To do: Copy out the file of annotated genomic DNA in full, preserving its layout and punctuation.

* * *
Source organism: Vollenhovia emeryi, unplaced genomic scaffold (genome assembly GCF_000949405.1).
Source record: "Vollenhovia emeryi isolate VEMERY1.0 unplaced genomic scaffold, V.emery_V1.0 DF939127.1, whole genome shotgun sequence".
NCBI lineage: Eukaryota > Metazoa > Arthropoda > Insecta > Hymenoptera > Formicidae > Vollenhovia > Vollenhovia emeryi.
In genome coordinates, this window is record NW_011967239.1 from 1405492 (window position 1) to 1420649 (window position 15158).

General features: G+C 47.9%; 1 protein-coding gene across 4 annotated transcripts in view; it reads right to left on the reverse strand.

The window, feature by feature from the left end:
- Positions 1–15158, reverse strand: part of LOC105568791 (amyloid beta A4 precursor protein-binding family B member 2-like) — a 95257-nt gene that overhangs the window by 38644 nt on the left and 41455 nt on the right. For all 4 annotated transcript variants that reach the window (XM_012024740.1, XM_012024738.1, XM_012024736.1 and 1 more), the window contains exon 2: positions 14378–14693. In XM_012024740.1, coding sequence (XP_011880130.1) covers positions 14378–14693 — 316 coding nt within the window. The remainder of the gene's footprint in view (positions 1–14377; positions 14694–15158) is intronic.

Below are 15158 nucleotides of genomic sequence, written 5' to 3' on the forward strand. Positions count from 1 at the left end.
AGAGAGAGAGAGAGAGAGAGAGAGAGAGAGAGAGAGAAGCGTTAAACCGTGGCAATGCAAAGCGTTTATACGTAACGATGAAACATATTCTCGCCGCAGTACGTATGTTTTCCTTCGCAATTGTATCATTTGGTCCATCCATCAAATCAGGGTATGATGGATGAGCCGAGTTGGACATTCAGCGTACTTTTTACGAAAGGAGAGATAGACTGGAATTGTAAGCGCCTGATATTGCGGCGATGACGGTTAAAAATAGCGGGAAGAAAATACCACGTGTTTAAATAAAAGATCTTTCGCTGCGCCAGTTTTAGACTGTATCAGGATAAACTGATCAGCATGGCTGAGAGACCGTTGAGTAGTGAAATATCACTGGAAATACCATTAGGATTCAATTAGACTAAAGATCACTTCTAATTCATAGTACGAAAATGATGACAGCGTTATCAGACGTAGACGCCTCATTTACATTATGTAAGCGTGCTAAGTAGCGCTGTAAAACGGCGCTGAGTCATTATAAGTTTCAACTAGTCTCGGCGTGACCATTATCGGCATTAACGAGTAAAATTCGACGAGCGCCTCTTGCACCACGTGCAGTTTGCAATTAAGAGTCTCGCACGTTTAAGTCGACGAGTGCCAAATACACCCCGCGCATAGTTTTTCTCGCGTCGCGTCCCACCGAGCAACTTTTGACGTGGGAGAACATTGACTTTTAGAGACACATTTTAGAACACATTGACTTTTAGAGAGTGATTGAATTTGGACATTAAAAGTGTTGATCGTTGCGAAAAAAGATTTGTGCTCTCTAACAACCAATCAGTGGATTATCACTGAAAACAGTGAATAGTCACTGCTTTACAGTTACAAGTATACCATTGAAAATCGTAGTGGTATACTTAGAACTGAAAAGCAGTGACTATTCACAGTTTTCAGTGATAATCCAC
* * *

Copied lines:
Source organism: Vollenhovia emeryi, unplaced genomic scaffold (genome assembly GCF_000949405.1).
Source record: "Vollenhovia emeryi isolate VEMERY1.0 unplaced genomic scaffold, V.emery_V1.0 DF939127.1, whole genome shotgun sequence".
NCBI lineage: Eukaryota > Metazoa > Arthropoda > Insecta > Hymenoptera > Formicidae > Vollenhovia > Vollenhovia emeryi.
In genome coordinates, this window is record NW_011967239.1 from 1405492 (window position 1) to 1420649 (window position 15158).

General features: G+C 47.9%; 1 protein-coding gene across 4 annotated transcripts in view; it reads right to left on the reverse strand.

The window, feature by feature from the left end:
- Positions 1–15158, reverse strand: part of LOC105568791 (amyloid beta A4 precursor protein-binding family B member 2-like) — a 95257-nt gene that overhangs the window by 38644 nt on the left and 41455 nt on the right. For all 4 annotated transcript variants that reach the window (XM_012024740.1, XM_012024738.1, XM_012024736.1 and 1 more), the window contains exon 2: positions 14378–14693. In XM_012024740.1, coding sequence (XP_011880130.1) covers positions 14378–14693 — 316 coding nt within the window. The remainder of the gene's footprint in view (positions 1–14377; positions 14694–15158) is intronic.

Below are 15158 nucleotides of genomic sequence, written 5' to 3' on the forward strand. Positions count from 1 at the left end.
AGAGAGAGAGAGAGAGAGAGAGAGAGAGAGAGAGAGAAGCGTTAAACCGTGGCAATGCAAAGCGTTTATACGTAACGATGAAACATATTCTCGCCGCAGTACGTATGTTTTCCTTCGCAATTGTATCATTTGGTCCATCCATCAAATCAGGGTATGATGGATGAGCCGAGTTGGACATTCAGCGTACTTTTTACGAAAGGAGAGATAGACTGGAATTGTAAGCGCCTGATATTGCGGCGATGACGGTTAAAAATAGCGGGAAGAAAATACCACGTGTTTAAATAAAAGATCTTTCGCTGCGCCAGTTTTAGACTGTATCAGGATAAACTGATCAGCATGGCTGAGAGACCGTTGAGTAGTGAAATATCACTGGAAATACCATTAGGATTCAATTAGACTAAAGATCACTTCTAATTCATAGTACGAAAATGATGACAGCGTTATCAGACGTAGACGCCTCATTTACATTATGTAAGCGTGCTAAGTAGCGCTGTAAAACGGCGCTGAGTCATTATAAGTTTCAACTAGTCTCGGCGTGACCATTATCGGCATTAACGAGTAAAATTCGACGAGCGCCTCTTGCACCACGTGCAGTTTGCAATTAAGAGTCTCGCACGTTTAAGTCGACGAGTGCCAAATACACCCCGCGCATAGTTTTTCTCGCGTCGCGTCCCACCGAGCAACTTTTGACGTGGGAGAACATTGACTTTTAGAGACACATTTTAGAACACATTGACTTTTAGAGAGTGATTGAATTTGGACATTAAAAGTGTTGATCGTTGCGAAAAAAGATTTGTGCTCTCTAACAACCAATCAGTGGATTATCACTGAAAACAGTGAATAGTCACTGCTTTACAGTTACAAGTATACCATTGAAAATCGTAGTGGTATACTTAGAACTGAAAAGCAGTGACTATTCACAGTTTTCAGTGATAATCCAC